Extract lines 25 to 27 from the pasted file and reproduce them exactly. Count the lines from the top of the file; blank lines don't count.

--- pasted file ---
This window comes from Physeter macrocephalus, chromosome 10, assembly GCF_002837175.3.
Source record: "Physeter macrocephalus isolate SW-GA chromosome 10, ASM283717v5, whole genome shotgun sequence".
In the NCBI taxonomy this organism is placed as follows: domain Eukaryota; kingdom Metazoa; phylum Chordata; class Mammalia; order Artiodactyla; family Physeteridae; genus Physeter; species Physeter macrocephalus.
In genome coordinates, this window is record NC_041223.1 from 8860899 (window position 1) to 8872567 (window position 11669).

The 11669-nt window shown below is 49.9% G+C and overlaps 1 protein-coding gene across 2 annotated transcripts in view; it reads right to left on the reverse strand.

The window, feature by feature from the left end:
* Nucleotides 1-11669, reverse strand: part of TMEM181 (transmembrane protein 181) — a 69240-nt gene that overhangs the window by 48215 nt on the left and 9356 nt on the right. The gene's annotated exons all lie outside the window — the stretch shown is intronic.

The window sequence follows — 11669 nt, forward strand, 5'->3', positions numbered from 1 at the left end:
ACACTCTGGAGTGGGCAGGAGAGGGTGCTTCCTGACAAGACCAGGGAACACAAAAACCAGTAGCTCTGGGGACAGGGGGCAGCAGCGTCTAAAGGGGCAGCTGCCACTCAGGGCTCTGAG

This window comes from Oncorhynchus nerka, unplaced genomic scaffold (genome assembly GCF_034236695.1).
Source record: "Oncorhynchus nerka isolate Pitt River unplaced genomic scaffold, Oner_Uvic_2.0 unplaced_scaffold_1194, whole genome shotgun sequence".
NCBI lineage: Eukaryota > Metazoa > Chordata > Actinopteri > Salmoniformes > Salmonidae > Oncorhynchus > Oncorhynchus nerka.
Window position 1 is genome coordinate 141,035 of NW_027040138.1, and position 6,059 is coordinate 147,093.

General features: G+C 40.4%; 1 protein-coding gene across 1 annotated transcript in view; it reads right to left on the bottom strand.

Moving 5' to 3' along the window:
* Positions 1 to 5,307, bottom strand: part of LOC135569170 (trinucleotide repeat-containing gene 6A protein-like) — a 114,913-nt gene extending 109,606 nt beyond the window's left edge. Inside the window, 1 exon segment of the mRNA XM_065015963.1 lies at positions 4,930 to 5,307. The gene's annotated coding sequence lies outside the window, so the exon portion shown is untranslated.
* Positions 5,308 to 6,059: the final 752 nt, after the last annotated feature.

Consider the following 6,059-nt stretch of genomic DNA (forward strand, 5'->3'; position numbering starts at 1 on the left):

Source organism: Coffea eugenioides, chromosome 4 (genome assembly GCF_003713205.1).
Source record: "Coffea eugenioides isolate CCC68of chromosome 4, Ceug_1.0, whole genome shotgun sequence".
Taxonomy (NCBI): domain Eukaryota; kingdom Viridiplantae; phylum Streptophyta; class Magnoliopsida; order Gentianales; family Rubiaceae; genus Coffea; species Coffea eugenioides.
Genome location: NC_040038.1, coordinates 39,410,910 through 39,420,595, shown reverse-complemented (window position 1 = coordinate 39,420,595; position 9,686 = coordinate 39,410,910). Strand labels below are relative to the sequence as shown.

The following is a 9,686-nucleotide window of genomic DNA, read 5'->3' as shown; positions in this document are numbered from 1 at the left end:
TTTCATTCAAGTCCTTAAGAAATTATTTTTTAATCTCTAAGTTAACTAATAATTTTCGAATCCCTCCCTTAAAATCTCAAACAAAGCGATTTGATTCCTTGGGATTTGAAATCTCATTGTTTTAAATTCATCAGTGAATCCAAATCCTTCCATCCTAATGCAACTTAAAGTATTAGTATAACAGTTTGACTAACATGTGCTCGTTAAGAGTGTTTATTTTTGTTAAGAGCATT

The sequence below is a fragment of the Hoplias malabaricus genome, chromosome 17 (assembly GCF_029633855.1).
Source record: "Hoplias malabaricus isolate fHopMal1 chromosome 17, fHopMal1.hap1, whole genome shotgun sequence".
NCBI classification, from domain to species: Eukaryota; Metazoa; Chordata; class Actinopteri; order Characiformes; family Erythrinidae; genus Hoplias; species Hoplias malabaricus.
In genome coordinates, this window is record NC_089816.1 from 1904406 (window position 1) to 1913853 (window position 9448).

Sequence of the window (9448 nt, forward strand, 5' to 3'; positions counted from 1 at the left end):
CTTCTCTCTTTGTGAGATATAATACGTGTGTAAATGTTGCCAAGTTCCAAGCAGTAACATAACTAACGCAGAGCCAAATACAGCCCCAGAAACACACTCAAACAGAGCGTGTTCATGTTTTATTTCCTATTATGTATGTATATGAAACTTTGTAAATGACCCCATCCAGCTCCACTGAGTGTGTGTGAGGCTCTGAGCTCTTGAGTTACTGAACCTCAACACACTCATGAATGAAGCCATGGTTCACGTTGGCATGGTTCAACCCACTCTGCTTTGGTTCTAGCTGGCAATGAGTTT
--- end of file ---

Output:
The sequence below is a fragment of the Hoplias malabaricus genome, chromosome 17 (assembly GCF_029633855.1).
Source record: "Hoplias malabaricus isolate fHopMal1 chromosome 17, fHopMal1.hap1, whole genome shotgun sequence".
NCBI classification, from domain to species: Eukaryota; Metazoa; Chordata; class Actinopteri; order Characiformes; family Erythrinidae; genus Hoplias; species Hoplias malabaricus.